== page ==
Rolls Royce silver Cloud

The last real Rolls Royce!

Rolls Royce Silver Cloud Image

Introduced in 1955 the Rolls-Royce Silver Cloud was a major departure in style from its predecessor, the stately, but by now completely old-fashioned, Silver Dawn. It was also the last Rolls Royce of an era; it still had the welded steel chassis with the bodywork mounted on top of it; later models were to have monocoque construction. it was designed by John Polwhele Blatchley, a remarkable gentleman who started his career early; for three years from the age of 12 he was bedridden with rheumatic fever and passed the time creating plans and models of cars. His time was obviously well spent because he managed to create not only a beautiful luxurious limousine but also one that stood the test of time, staying in production for a whole 11 years. During this time over 7300 of these cars were built; quite a remarkable number considering that the market used to be confined to world leaders and the very top industrialists! A combination of competitive pricing and a new wave of wealthy people after the war provided a ready demand; even Elvis Presley owned one.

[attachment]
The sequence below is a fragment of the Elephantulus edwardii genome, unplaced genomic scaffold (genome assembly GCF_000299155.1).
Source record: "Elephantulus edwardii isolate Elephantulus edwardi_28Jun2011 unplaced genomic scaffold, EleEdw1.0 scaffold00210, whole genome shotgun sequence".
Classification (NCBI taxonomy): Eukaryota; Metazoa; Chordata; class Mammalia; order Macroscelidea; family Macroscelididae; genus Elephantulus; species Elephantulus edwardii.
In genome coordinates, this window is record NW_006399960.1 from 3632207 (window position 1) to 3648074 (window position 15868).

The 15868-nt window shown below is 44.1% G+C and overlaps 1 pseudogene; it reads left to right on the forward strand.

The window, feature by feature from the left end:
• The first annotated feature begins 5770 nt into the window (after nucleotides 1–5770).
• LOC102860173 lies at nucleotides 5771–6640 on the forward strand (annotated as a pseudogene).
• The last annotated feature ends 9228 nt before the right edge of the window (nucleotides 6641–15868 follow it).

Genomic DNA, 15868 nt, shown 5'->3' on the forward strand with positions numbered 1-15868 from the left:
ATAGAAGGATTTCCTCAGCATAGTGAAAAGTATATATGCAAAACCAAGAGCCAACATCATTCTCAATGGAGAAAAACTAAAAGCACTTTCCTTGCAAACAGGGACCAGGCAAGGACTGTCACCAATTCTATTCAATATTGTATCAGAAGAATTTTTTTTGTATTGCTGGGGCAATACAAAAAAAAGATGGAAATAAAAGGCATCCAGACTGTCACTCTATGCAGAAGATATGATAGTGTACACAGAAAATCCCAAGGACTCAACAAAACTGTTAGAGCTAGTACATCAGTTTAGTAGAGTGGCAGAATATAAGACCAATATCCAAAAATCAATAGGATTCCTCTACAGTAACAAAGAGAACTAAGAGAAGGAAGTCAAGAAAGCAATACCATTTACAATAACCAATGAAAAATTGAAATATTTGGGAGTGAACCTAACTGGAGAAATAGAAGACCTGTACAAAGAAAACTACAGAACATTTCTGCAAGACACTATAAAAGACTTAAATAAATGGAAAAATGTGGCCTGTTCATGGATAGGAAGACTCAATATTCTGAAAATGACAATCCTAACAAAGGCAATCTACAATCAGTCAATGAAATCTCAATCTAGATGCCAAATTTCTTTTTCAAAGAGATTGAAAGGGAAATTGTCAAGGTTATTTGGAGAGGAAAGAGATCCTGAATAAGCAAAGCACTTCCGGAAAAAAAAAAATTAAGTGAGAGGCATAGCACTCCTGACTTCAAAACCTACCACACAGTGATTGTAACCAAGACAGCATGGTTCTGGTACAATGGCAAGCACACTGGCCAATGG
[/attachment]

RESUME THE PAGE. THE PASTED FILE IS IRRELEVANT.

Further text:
Initially the car came with a five litre straight six cylinder engine but this was later upgraded to a 6.2 litre V8 to give it more oomph; this increased the top speed from 103 mph to 114 mph and improved lowdown torque as well. Acceleration from 0 to 60 improved from 13.5 seconds to a rapid 10.9 seconds. the weight of the car was increased so petrol consumption went up too, from an estimated 14.5 mpg to 13 mpg; however the average buyer of a Rolls-Royce was not too concerned about that, or the fact that the larger engine took up so much room under the bonnet that it was actually necessary to take a wheel off to get to the sparking plugs!

Unfortunately this engine was not only noisier than it's predecessor but less reliable, initially, as well! The tale that Rolls-Royce cars never breakdown is more a marketing myth than a gospel truth.

As with previous models buyers could choose to have their own favourite coachbuilders, such as Mulliner Park Ward, to create a body to their own choice; favourite designs were Fixed Head and Drophead Coupes but the majority of purchasers opted for Rolls-Royce's own body shell, which was made of steel and aluminium alloy.

During the following 11 years numerous alterations and improvements were carried out before the model was finally retired in 1966, to make way for the Silver Shadow.